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Stocks surged on Tuesday, climbing back from a big rout in the past month, after Federal Reserve Chairman Jerome Powell signaled the central bank was open to easing monetary policy to save the economy and as trade tensions eased amid comments by China and Mexico.
The Dow Jones Industrial Average surged 512.40 points, or 2.1% to 25,332.18. The jumped 2.1% to 2,803.27 and the Nasdaq Composite surged 2.7% to 7,527.12. The major indexes had their second-best day of 2019.
Stocks finished the day at their highs, rallying into the close on speculation Republican lawmakers would block President Donald Trump's efforts to implement new Mexican tariffs on a national-emergency basis.
Powell said the central bank will "act as appropriate to sustain the expansion." He noted, however, the Fed does not know "how or when" global trade issues will be resolved. "We are closely monitoring the implications of these developments for the U.S. economic outlook."
"The market wanted to hear from Powell. When Powell says 'we are watching the market' — whether it's right or wrong — the market starts believing in a Powell put," said Keith Lerner, chief market strategist at SunTrust Private Wealth. He also noted "sentiment became extremely negative on a short-term basis."
These comments come amid increasing expectations for a Fed rate cut. The CME FedWatch tool indicated a 90% chance of a September rate cut. Expectations for a second rate cut in December were also above 80%.
Tuesday's moves come after the major indexes took a hit in the previous session amid worries over tougher regulations on big tech companies. The Nasdaq fell into correction territory, pressured by Alphabet, Amazon, Facebook, and Apple. Amazon, Alphabet, and Apple rebounded on Tuesday.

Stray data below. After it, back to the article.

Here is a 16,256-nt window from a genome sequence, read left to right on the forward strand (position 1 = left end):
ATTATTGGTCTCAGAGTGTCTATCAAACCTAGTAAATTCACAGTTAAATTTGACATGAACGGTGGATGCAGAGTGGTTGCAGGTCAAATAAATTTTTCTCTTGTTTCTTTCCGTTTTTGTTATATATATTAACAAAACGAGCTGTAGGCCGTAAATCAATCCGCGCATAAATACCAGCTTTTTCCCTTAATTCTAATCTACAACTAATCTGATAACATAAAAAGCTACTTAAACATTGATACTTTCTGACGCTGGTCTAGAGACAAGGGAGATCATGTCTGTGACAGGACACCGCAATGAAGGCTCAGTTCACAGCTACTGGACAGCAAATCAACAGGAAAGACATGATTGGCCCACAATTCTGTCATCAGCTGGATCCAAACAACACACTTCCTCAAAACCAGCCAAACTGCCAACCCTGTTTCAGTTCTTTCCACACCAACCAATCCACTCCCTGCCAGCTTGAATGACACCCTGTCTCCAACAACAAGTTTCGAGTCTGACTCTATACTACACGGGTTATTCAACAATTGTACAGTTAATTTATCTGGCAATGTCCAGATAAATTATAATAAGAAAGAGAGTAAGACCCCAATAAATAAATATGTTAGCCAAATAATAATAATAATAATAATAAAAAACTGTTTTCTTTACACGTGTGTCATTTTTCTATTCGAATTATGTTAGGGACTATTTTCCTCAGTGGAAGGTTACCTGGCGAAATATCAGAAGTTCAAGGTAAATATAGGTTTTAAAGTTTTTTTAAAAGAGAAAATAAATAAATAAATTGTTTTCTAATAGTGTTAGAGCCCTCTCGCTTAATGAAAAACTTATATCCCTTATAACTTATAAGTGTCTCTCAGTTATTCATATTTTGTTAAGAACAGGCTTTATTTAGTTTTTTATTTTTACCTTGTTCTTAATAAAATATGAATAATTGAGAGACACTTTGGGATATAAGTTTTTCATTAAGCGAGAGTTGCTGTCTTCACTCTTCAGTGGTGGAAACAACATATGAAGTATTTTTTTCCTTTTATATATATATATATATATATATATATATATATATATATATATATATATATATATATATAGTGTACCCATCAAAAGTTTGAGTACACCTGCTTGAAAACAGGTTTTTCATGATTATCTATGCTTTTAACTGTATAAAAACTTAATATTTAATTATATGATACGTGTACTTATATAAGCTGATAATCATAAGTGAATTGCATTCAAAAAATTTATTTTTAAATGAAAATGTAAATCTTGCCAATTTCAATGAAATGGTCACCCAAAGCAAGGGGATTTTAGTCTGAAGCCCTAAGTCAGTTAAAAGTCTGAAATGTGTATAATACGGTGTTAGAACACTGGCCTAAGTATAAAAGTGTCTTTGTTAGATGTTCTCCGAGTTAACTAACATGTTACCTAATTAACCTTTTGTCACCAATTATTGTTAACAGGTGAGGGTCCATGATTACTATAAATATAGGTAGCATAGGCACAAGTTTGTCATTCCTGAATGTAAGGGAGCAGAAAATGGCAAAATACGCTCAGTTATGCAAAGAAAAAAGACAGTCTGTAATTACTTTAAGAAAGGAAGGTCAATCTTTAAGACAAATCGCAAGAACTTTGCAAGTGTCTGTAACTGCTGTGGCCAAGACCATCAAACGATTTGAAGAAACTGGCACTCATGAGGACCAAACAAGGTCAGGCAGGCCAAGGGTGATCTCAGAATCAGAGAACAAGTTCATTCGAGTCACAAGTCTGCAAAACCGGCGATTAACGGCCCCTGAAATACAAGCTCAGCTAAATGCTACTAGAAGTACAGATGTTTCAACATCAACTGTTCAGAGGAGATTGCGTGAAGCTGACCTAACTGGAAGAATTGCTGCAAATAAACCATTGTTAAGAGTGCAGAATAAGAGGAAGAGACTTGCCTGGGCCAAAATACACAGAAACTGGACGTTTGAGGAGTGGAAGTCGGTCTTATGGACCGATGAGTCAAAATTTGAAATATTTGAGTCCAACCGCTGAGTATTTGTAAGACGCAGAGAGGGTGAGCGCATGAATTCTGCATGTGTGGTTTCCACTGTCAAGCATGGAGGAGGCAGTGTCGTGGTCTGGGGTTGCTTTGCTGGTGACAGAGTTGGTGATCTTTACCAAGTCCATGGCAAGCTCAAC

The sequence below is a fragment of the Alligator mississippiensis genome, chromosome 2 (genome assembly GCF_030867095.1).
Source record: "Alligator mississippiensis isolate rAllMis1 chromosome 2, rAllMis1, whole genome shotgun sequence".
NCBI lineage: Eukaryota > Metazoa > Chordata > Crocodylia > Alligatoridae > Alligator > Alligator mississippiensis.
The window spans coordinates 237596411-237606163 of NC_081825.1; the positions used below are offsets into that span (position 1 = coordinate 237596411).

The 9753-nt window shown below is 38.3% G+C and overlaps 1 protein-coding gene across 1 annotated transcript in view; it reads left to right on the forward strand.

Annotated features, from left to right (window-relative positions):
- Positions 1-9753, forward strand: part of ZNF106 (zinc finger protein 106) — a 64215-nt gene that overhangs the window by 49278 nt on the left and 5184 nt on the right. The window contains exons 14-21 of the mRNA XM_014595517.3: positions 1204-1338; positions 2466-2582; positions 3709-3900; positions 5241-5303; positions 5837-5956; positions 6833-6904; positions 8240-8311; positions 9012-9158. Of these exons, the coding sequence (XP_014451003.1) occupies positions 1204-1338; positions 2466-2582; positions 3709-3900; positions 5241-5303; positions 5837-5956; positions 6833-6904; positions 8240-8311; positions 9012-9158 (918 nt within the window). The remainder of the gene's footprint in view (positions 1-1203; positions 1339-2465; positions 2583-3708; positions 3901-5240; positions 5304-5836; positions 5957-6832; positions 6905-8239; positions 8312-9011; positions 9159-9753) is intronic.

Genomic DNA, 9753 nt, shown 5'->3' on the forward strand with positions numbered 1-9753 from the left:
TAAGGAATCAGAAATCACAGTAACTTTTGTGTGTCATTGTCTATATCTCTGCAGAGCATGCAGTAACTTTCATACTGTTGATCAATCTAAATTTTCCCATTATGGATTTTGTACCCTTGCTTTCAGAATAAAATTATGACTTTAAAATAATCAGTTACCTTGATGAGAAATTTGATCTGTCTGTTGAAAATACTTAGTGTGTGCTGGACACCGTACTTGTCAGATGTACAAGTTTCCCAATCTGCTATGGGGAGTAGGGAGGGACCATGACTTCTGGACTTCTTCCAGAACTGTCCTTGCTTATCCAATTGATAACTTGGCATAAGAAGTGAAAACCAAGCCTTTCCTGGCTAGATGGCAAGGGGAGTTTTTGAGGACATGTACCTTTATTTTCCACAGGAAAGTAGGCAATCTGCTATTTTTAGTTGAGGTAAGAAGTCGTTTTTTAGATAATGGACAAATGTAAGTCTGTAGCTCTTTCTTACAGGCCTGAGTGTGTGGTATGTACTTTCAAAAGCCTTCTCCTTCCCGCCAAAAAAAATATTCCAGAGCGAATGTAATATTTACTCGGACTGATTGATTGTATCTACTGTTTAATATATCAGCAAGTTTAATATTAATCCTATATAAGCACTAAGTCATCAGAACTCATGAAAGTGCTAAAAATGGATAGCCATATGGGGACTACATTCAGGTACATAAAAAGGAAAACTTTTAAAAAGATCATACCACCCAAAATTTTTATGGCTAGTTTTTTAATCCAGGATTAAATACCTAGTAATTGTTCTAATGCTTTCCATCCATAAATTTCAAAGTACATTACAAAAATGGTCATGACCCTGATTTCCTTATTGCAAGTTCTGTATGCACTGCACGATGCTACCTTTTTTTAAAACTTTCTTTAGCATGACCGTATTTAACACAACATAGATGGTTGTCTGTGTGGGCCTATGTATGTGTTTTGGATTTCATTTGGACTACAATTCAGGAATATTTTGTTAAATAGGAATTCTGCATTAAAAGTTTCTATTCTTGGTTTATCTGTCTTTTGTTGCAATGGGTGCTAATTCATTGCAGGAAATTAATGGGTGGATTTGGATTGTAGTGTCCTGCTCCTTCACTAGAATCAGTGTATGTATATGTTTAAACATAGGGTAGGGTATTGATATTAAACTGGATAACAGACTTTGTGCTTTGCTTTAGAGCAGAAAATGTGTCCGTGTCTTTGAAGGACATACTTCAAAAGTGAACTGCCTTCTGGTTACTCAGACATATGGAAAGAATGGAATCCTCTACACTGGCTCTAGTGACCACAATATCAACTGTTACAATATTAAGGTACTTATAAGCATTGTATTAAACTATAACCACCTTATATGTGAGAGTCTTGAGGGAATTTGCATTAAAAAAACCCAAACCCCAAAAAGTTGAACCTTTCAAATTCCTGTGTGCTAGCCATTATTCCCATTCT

The Chinese Commerce Ministry said in a post that the "differences and frictions between the two sides" should dealt with through talks, according to a Google translation. But the post also said talks "need to be based on mutual respect, equality and mutual benefit."
Wall Street took the comments as a sign maybe the country was easing up on its tough rhetoric of the last month. The U.S. and China hiked tariffs on billions of dollars worth of each other's goods in May, sparking worries of a prolonged trade war.
The Trump administration also threatened to slap tariffs on all imports coming from Mexico, adding to those concerns. Those worries were assuaged after Mexican Foreign Minister Marcelo Ebrard said Tuesday he expects both countries to find common ground on immigration and trade.
Republican lawmakers have indicated their opposition to the tariffs on Mexican goods. They have also hinted at blocking those levies if the president moves forward with them.
Shares of GM and Ford, companies who could take a hit under the new tariffs, rose 6% and 3.2%, respectively.
Stocks have been battered over the past month. The S&P 500 is down more than 5% in that time period while the Dow has lost 4.6%. The Nasdaq, meanwhile, is down more than 8% in the past month.
"Perhaps the market was looking for any incremental news on trade. It started with that Washington Post story to create this bounce or reflex rally," said Hank Smith, co-CIO at Haverford Trust. "We're in for a choppy summer."
The 10-year Treasury note yield rose, after reaching its lowest level in 20 months on Monday. Yields have fallen sharply over the past month as investors worry that tighter trade conditions could lead to slower economic growth. The 10-year note traded at 2.14%.
However, the spread between the 10-year and the 3-month rate remained negative, with the 3-month trading more than 20 basis points above the benchmark yield. This inversion is something the Fed would take "seriously" if it persists, Fed Vice Chairman Richard Clarida said Tuesday.
"I do think you have to look at the yield curve. I think historically a flat yield curve doesn't convey a lot of information," Clarida told CNBC's Steve Liesman. "If the yield curve inverts as it has...and if it persists for some time, that's obviously something I would definitely take seriously. "
Bank shares rose broadly as yields climbed. Citigroup, Morgan Stanley and Bank of America all closed more than 4% higher. Goldman Sachs and J.P. Morgan Chase rose 3.7% and 3.1%, respectively.
—CNBC's Sam Meredith contributed to this report.